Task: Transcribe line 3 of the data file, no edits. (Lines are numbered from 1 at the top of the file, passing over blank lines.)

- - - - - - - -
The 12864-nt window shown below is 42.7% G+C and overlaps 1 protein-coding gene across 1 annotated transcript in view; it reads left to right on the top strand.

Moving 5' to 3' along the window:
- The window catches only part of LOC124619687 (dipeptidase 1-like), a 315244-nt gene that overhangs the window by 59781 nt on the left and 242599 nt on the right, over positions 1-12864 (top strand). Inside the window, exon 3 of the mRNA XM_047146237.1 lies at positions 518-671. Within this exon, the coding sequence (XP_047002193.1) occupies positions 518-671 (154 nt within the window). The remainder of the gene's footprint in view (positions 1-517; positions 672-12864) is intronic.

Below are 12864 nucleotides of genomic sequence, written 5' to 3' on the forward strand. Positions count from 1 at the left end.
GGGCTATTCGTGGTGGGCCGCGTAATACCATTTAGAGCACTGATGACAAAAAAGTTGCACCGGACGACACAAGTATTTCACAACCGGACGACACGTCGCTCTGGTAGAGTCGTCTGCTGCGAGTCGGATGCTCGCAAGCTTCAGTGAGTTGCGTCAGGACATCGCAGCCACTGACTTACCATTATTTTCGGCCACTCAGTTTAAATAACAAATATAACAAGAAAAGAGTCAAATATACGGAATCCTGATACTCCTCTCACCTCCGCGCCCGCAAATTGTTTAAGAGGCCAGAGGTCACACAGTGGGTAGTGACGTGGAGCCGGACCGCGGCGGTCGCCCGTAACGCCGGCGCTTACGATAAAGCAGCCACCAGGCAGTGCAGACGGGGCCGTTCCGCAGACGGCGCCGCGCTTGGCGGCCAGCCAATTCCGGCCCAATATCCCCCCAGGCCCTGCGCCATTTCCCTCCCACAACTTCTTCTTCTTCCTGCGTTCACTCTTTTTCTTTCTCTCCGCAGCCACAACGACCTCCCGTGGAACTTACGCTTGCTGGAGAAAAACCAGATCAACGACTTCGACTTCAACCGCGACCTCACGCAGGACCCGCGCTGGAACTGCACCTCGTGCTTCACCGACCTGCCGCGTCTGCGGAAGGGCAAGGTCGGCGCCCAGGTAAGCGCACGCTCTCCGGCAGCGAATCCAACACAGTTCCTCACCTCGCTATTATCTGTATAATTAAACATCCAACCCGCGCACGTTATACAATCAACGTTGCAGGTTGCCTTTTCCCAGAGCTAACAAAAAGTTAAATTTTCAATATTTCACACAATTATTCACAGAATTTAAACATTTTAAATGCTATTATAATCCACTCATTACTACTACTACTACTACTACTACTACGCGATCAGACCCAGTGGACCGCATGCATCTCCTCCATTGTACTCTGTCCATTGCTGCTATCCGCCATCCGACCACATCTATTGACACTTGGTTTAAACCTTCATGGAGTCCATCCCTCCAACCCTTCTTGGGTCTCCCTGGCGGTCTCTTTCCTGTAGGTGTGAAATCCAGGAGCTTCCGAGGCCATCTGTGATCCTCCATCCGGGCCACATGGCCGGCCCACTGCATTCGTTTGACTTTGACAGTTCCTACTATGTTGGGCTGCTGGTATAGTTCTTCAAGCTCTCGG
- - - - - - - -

- The window catches only part of LOC124619687 (dipeptidase 1-like), a 315244-nt gene that overhangs the window by 59781 nt on the left and 242599 nt on the right, over positions 1-12864 (top strand). Inside the window, exon 3 of the mRNA XM_047146237.1 lies at positions 518-671. Within this exon, the coding sequence (XP_047002193.1) occupies positions 518-671 (154 nt within the window). The remainder of the gene's footprint in view (positions 1-517; positions 672-12864) is intronic.